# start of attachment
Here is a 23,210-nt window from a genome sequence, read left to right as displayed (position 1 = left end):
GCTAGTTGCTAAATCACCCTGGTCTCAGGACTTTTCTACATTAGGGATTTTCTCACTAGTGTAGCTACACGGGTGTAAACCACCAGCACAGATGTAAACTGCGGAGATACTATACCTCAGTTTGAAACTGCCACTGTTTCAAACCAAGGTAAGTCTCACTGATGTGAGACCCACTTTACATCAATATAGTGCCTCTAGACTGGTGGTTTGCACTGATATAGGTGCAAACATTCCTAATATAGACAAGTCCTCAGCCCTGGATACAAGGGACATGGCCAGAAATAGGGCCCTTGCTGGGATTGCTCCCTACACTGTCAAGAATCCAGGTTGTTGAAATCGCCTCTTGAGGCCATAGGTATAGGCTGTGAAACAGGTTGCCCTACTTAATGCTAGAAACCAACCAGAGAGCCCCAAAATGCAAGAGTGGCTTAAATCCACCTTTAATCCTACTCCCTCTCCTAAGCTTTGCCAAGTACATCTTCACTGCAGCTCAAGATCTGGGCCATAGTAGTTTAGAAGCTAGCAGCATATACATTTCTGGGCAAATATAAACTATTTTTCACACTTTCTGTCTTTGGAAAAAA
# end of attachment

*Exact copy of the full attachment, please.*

Here is a 23,210-nt window from a genome sequence, read left to right as displayed (position 1 = left end):
GCTAGTTGCTAAATCACCCTGGTCTCAGGACTTTTCTACATTAGGGATTTTCTCACTAGTGTAGCTACACGGGTGTAAACCACCAGCACAGATGTAAACTGCGGAGATACTATACCTCAGTTTGAAACTGCCACTGTTTCAAACCAAGGTAAGTCTCACTGATGTGAGACCCACTTTACATCAATATAGTGCCTCTAGACTGGTGGTTTGCACTGATATAGGTGCAAACATTCCTAATATAGACAAGTCCTCAGCCCTGGATACAAGGGACATGGCCAGAAATAGGGCCCTTGCTGGGATTGCTCCCTACACTGTCAAGAATCCAGGTTGTTGAAATCGCCTCTTGAGGCCATAGGTATAGGCTGTGAAACAGGTTGCCCTACTTAATGCTAGAAACCAACCAGAGAGCCCCAAAATGCAAGAGTGGCTTAAATCCACCTTTAATCCTACTCCCTCTCCTAAGCTTTGCCAAGTACATCTTCACTGCAGCTCAAGATCTGGGCCATAGTAGTTTAGAAGCTAGCAGCATATACATTTCTGGGCAAATATAAACTATTTTTCACACTTTCTGTCTTTGGAAAAAA